RE­TREAT

The Denver Post - - FEATURES - Pro­vided by Kate Zari Roberts

is a new con­cept that’s still be­ing de­fined, ac­cord­ing to Loy, who is the au­thor of “A Bud­dhist Re­sponse to the Cli­mate Emer­gency” and nine other books, many of which ex­am­ine the re­la­tion­ship be­tween Bud­dhism and moder­nity. Ecod­harma in­volves three core el­e­ments: med­i­ta­tion in na­ture; re­flec­tion upon the eco­log­i­cal im­pli­ca­tions of tra­di­tional Bud­dhist teach­ings; and strate­giz­ing re­sponses to the eco­log­i­cal cri­sis of cli­mate change, he said.

Sur­rounded by pub­lic lands, the 180-acre cen­ter near Ward lends it­self to hik­ing, back­pack­ing and solo wilder­ness re­treats. But back­pack­ing isn’t for ev­ery­one, and the founders said they’ll open the doors to a wide range of peo­ple — and a range of be­liefs and ideas. It’s avail­able as a low-cost rental to any spir­i­tual group that aligns with the cen­ter’s val­ues.

“We don’t have any re­stric­tions on the kind of spir­i­tual prac­tice a group can do up there,” Rob­bins said. The prac­tices could be Chris­tian or Sufi, kir­tan or yoga, con­tem­pla­tive art, and so on — it’s up to the peo­ple who want to put on a pro­gram up there.

The his­toric prop­erty in­cludes a lodge from the orig­i­nal Rangeview Ranch, built in 1938 by bi­ol­o­gist, ed­u­ca­tor and lob­by­ist Hazel Sch­moll, who died in 1990. She was the first woman to grad­u­ate with a doc­tor­ate in Rocky Moun­tain Ecod­harma Re­treat Cen­ter. 8941 Over­land Road, Ward. rmerc.org or info@rmerc.org. from the Uni­ver­sity of Chicago. Sch­moll cre­ated a noted herbar­ium, con­ducted the first com­pre­hen­sive botan­i­cal study of south­west­ern Colorado and led na­ture tours into Rocky Moun“Ecod­harma” tain Na­tional Park, which bor­ders the ranch.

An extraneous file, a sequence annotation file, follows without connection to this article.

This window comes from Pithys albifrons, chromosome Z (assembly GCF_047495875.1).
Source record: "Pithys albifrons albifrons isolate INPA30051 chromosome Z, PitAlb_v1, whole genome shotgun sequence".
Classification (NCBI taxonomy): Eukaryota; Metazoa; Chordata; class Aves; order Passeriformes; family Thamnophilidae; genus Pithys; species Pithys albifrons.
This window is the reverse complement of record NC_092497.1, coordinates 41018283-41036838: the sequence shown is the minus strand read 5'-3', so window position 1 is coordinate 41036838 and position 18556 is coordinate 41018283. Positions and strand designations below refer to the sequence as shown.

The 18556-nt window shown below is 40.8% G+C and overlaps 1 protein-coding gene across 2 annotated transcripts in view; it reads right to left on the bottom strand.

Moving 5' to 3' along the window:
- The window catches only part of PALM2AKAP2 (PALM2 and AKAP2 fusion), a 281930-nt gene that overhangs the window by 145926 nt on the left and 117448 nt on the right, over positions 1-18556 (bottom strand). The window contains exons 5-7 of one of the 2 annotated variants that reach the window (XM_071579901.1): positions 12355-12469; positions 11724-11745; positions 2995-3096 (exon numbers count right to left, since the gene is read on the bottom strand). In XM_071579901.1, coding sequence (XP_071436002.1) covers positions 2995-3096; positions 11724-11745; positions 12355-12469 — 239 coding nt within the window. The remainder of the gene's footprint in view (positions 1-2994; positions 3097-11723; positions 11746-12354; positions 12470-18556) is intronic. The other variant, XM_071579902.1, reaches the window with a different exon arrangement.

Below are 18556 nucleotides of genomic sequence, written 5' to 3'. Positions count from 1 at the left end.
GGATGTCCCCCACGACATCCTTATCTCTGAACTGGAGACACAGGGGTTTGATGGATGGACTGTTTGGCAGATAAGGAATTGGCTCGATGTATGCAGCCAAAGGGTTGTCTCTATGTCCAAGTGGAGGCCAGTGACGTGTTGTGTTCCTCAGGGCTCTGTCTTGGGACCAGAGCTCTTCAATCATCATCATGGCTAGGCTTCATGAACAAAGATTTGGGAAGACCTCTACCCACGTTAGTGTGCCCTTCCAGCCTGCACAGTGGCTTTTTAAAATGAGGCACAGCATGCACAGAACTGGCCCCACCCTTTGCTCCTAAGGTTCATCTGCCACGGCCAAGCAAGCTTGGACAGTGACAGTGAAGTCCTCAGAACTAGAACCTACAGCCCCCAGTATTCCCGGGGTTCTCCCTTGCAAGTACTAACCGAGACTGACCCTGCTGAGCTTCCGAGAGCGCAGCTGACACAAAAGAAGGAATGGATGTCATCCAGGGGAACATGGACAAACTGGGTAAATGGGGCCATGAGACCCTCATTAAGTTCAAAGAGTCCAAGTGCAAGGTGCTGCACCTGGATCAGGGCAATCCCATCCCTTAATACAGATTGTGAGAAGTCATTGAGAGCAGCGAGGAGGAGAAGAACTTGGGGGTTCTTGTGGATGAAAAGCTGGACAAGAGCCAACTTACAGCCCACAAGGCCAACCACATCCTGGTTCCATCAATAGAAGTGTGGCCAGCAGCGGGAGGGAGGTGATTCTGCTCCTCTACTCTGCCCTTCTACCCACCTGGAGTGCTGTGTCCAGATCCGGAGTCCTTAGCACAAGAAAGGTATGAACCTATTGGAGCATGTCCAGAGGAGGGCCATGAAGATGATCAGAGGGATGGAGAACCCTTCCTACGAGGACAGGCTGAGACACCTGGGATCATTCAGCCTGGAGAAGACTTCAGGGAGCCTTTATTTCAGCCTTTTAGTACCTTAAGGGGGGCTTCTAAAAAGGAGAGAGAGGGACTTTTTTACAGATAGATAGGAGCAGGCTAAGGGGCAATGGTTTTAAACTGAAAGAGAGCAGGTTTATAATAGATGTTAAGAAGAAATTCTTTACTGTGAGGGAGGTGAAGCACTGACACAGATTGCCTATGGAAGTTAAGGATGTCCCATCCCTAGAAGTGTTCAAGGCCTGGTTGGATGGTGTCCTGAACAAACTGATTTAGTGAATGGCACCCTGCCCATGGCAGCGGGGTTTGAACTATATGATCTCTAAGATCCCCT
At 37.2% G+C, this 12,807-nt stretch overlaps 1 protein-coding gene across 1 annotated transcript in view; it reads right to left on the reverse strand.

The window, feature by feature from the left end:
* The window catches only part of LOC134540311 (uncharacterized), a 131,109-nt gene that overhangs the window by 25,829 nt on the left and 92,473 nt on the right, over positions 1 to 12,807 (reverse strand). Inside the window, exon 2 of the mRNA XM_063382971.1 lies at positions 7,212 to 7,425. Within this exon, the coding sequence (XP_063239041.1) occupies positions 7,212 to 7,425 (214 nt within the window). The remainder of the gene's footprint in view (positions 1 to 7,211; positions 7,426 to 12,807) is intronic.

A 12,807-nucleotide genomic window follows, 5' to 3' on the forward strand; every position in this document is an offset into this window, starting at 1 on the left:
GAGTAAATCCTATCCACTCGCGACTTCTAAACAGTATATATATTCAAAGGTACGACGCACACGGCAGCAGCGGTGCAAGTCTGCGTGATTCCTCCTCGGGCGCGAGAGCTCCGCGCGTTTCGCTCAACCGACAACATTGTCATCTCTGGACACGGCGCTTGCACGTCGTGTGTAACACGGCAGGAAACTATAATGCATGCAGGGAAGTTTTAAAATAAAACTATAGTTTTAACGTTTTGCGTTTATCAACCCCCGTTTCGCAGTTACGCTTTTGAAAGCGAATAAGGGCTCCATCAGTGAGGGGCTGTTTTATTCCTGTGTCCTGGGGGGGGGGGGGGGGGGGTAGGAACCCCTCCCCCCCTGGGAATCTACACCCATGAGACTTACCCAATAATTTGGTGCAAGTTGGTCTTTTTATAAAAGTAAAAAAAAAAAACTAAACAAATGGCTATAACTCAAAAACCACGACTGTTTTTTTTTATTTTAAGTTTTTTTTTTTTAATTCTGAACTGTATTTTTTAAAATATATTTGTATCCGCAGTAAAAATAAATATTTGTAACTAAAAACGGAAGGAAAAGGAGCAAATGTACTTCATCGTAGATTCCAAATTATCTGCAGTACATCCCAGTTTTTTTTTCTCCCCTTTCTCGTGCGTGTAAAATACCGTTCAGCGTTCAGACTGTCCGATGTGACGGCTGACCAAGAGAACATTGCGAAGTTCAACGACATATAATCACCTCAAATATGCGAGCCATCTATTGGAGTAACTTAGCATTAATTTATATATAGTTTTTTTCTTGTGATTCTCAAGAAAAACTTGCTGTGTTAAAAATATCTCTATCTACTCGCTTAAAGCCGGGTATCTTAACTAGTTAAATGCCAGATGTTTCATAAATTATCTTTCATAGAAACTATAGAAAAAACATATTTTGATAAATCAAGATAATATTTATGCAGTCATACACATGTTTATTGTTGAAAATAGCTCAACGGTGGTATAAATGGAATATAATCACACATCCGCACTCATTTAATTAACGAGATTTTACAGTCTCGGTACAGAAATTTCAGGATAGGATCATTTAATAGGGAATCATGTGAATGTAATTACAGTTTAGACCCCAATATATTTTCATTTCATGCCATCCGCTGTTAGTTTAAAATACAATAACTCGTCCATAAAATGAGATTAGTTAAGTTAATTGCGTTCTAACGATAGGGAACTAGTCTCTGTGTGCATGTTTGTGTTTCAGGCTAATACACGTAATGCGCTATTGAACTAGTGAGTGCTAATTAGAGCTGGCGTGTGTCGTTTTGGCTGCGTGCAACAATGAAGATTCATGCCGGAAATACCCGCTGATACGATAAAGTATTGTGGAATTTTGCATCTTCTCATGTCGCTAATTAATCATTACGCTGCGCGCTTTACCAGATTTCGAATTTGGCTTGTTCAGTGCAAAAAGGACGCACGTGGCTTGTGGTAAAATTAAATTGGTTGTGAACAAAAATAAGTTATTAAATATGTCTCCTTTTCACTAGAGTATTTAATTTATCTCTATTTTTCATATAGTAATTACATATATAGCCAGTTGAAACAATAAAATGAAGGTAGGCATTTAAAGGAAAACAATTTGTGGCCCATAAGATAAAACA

The prop­erty was pur­chased by the ecod­harma group on June 15 for $375,000 from the na­tional Chris­tian Sci­ence Church, which used it as a re­treat cen­ter and guest house. Sch­moll had stip­u­lated in her will that the cen­ter could only be sold to a non­profit, Rob­bins said. The pur­chase was funded by in­di­vid­ual do­na­tions and a low-cost loan from a pri­vate dob­otany nor.

“To me, these re­treats where you get to be out in na­ture, it brings it home to your heart,” said Irene Shonle of Rollinsville. Shonle went on a mul­ti­day con­tem­pla­tive back­pack­ing trip in the nearby Col­le­giate Peaks with Rob­bins a few years ago. “It brings it back to the roots of med­i­ta­tion, be­cause most of the orig­i­nal med­i­ta­tion masters, in­clud­ing the Bud­dha him­self, med­i­tated out­doors.”

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